The climate is changing and these changes are already impacting the nation's valuable natural resources and the people, communities, and economies that depend on them. According to the U.S. Global Change Research Program, there have been significant changes in U.S. climate over the past 50 years, including increases in average temperatures, shifts in rainfall and storm patterns, increases in wildfires, more frequent water shortages, rising sea levels, loss of sea ice, ocean acidification, and coastal flooding and erosion. Given the magnitude of the observed changes in climate, it is not surprising that fish, wildlife, and plant resources in the United States and around the world are already being affected. The impacts can be seen everywhere from working landscapes to wilderness areas far from human habitation. As the climate continues to change over the next century, so too will the effects on species, ecosystems, and their functions. Furthermore, climate-induced changes are also likely to exacerbate existing stressors, such as habitat loss and fragmentation, putting additional pressure on our nation's valued living resources.

Rapid warming and other climate changes are already threatening many of the benefits and services that natural systems provide to people, creating new challenges for human health, infrastructure, agriculture, transportation, and energy supplies that depend on natural system services in a variety of ways. At risk are jobs, income, and businesses; clean air and water; protection from floods and erosion; hunting and fishing; wildlife-related tourism and recreation; food and forest production; and, ultimately, our health and quality of life.

Most simply, climate adaptation means helping people and natural systems prepare for and cope with the effects of a changing climate. Climate adaptation is an essential complement to climate change mitigation, or efforts to decrease the rate and extent of climate change by reducing greenhouse gas emissions or enhancing carbon uptake and storage. Integrating adaptation planning into existing efforts and coordinating these efforts among government and nongovernment sectors can help decrease the risks and impacts of climate change on our natural resources, communities, and economies. This Strategy outlines the key steps needed to advance this coordinated response across Federal, State, tribal, and local partners through existing and new mechanisms.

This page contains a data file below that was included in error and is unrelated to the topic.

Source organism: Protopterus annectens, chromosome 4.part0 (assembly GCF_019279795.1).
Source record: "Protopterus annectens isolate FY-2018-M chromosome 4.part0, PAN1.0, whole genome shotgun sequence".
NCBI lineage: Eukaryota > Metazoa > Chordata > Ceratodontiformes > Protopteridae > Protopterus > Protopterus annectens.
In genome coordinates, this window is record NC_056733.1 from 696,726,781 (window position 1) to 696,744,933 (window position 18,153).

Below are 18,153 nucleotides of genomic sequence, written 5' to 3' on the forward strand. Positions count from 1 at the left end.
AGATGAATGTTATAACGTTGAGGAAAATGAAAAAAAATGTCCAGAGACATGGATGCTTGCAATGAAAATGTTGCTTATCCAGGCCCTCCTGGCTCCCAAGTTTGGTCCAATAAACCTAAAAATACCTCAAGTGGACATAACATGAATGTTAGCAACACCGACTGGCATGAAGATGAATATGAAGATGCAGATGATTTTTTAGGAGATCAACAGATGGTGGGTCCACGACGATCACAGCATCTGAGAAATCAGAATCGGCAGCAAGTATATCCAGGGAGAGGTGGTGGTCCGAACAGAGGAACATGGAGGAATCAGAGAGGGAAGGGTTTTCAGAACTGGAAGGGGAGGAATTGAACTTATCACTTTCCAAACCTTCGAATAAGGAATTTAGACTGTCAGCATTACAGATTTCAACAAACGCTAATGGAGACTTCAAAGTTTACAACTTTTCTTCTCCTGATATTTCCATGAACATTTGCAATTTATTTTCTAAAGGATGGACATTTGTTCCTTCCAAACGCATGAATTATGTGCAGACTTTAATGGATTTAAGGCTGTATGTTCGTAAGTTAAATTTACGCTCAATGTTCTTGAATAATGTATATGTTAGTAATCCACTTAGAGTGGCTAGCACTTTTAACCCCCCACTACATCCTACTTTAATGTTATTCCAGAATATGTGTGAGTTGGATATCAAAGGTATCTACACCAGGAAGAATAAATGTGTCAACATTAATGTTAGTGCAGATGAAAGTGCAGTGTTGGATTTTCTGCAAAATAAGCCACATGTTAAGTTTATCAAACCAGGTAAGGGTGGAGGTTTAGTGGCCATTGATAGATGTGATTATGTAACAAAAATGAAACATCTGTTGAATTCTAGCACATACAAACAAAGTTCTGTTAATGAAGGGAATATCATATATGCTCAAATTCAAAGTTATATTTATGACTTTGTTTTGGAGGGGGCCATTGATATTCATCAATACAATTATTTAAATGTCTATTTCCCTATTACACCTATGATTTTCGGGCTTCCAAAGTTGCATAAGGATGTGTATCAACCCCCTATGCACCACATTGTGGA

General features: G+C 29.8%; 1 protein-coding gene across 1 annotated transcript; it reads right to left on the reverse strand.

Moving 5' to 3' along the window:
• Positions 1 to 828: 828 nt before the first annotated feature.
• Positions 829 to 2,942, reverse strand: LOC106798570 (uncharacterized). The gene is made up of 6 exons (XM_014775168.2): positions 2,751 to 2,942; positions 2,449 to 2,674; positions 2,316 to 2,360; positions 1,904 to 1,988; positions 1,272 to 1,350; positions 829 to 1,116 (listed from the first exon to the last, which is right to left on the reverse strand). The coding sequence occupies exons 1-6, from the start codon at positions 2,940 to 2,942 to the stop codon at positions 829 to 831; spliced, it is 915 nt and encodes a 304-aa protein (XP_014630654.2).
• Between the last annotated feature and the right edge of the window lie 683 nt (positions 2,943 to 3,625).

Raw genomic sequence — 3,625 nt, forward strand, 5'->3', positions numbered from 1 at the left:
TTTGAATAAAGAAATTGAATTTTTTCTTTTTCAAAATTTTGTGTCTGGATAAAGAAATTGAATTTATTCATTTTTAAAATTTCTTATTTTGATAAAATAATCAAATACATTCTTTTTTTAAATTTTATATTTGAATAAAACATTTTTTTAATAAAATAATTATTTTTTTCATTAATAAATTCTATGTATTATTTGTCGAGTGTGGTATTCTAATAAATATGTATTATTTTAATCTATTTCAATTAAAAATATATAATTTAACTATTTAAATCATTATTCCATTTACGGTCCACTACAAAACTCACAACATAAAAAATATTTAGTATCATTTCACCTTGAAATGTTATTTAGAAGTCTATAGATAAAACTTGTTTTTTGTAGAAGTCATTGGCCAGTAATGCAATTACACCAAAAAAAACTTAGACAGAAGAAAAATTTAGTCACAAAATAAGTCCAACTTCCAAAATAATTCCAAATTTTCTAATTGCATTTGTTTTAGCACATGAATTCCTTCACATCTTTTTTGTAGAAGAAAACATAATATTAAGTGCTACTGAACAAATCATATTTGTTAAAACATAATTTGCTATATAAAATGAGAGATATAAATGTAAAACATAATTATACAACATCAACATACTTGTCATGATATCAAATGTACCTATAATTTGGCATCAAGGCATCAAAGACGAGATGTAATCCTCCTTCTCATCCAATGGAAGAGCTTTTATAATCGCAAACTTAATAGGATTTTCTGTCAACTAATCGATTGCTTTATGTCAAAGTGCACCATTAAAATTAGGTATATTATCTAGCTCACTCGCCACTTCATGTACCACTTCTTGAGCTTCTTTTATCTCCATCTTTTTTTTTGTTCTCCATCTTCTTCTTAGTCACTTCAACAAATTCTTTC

II. Strategy Development

Over the past decade, there have been increasing numbers of calls for action by government and nongovernmental entities to better understand, prepare for, and address the impacts of climate change on natural resources and the communities that depend on those resources. For example, in 2007 the U.S. Government Accountability Office released a study entitled Climate Change: Agencies Should Develop Guidance for Addressing the Effects on Federal Land and Water Resources, recommending that guidance and tools be developed to help Federal natural resource managers incorporate and address climate change into their resource management efforts. In 2008, the U.S. Global Change Research Program released the report Preliminary Review of Adaptation Options for Climate-Sensitive Ecosystems and Resources, which called for and identified a variety of new approaches to natural resource management to increase resiliency and adaptation of ecosystems and resources.